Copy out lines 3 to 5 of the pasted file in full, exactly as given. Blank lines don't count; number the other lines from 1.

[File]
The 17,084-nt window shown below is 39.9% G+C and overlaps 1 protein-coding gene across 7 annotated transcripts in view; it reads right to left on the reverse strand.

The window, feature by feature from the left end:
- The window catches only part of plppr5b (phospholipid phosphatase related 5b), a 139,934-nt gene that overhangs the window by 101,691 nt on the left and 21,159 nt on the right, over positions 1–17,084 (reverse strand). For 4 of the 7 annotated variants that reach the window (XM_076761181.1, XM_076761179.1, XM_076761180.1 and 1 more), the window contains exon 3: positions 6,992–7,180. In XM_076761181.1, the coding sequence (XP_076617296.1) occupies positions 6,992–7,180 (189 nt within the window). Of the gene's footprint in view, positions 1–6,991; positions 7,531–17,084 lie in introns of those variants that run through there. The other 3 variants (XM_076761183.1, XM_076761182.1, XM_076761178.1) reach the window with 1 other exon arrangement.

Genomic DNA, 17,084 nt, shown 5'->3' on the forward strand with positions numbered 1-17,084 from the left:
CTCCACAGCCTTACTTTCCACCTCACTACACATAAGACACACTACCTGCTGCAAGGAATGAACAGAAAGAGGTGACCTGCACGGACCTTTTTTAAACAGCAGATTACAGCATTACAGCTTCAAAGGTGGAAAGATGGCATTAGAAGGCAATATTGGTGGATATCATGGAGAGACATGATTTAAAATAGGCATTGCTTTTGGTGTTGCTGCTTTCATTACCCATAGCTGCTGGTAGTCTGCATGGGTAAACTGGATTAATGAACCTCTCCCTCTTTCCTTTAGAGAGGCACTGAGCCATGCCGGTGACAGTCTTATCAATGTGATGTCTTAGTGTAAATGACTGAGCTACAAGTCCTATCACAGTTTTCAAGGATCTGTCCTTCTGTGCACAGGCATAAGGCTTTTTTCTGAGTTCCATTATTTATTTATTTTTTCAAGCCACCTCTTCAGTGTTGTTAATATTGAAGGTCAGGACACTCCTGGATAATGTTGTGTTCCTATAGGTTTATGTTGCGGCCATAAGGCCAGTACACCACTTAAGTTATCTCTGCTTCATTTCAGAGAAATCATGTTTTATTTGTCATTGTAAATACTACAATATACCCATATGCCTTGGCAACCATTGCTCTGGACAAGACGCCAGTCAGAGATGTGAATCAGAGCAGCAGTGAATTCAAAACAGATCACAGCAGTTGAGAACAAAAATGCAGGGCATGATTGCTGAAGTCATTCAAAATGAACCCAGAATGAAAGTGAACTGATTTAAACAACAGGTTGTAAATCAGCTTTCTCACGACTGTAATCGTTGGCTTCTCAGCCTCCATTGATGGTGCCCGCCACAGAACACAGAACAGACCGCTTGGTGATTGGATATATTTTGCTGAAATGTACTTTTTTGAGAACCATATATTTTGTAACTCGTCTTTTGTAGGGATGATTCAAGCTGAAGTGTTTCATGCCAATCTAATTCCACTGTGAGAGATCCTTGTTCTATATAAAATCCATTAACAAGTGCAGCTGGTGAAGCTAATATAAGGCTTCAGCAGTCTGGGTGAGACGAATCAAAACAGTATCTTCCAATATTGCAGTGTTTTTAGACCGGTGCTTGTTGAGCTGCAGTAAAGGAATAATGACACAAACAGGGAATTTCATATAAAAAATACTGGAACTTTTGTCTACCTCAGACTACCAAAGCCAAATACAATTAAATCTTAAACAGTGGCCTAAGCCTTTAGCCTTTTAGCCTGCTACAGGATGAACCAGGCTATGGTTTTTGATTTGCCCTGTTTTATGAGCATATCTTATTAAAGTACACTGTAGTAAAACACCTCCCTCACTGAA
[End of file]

- The window catches only part of plppr5b (phospholipid phosphatase related 5b), a 139,934-nt gene that overhangs the window by 101,691 nt on the left and 21,159 nt on the right, over positions 1–17,084 (reverse strand). For 4 of the 7 annotated variants that reach the window (XM_076761181.1, XM_076761179.1, XM_076761180.1 and 1 more), the window contains exon 3: positions 6,992–7,180. In XM_076761181.1, the coding sequence (XP_076617296.1) occupies positions 6,992–7,180 (189 nt within the window). Of the gene's footprint in view, positions 1–6,991; positions 7,531–17,084 lie in introns of those variants that run through there. The other 3 variants (XM_076761183.1, XM_076761182.1, XM_076761178.1) reach the window with 1 other exon arrangement.

Genomic DNA, 17,084 nt, shown 5'->3' on the forward strand with positions numbered 1-17,084 from the left:
CTCCACAGCCTTACTTTCCACCTCACTACACATAAGACACACTACCTGCTGCAAGGAATGAACAGAAAGAGGTGACCTGCACGGACCTTTTTTAAACAGCAGATTACAGCATTACAGCTTCAAAGGTGGAAAGATGGCATTAGAAGGCAATATTGGTGGATATCATGGAGAGACATGATTTAAAATAGGCATTGCTTTTGGTGTTGCTGCTTTCATTACCCATAGCTGCTGGTAGTCTGCATGGGTAAACTGGATTAATGAACCTCTCCCTCTTTCCTTTAGAGAGGCACTGAGCCATGCCGGTGACAGTCTTATCAATGTGATGTCTTAGTGTAAATGACTGAGCTACAAGTCCTATCACAGTTTTCAAGGATCTGTCCTTCTGTGCACAGGCATAAGGCTTTTTTCTGAGTTCCATTATTTATTTATTTTTTCAAGCCACCTCTTCAGTGTTGTTAATATTGAAGGTCAGGACACTCCTGGATAATGTTGTGTTCCTATAGGTTTATGTTGCGGCCATAAGGCCAGTACACCACTTAAGTTATCTCTGCTTCATTTCAGAGAAATCATGTTTTATTTGTCATTGTAAATACTACAATATACCCATATGCCTTGGCAACCATTGCTCTGGACAAGACGCCAGTCAGAGATGTGAATCAGAGCAGCAGTGAATTCAAAACAGATCACAGCAGTTGAGAACAAAAATGCAGGGCATGATTGCTGAAGTCATTCAAAATGAACCCAGAATGAAAGTGAACTGATTTAAACAACAGGTTGTAAATCAGCTTTCTCACGACTGTAATCGTTGGCTTCTCAGCCTCCATTGATGGTGCCCGCCACAGAACACAGAACAGACCGCTTGGTGATTGGATATATTTTGCTGAAATGTACTTTTTTGAGAACCATATATTTTGTAACTCGTCTTTTGTAGGGATGATTCAAGCTGAAGTGTTTCATGCCAATCTAATTCCACTGTGAGAGATCCTTGTTCTATATAAAATCCATTAACAAGTGCAGCTGGTGAAGCTAATATAAGGCTTCAGCAGTCTGGGTGAGACGAATCAAAACAGTATCTTCCAATATTGCAGTGTTTTTAGACCGGTGCTTGTTGAGCTGCAGTAAAGGAATAATGACACAAACAGGGAATTTCATATAAAAAATACTGGAACTTTTGTCTACCTCAGACTACCAAAGCCAAATACAATTAAATCTTAAACAGTGGCCTAAGCCTTTAGCCTTTTAGCCTGCTACAGGATGAACCAGGCTATGGTTTTTGATTTGCCCTGTTTTATGAGCATATCTTATTAAAGTACACTGTAGTAAAACACCTCCCTCACTGAA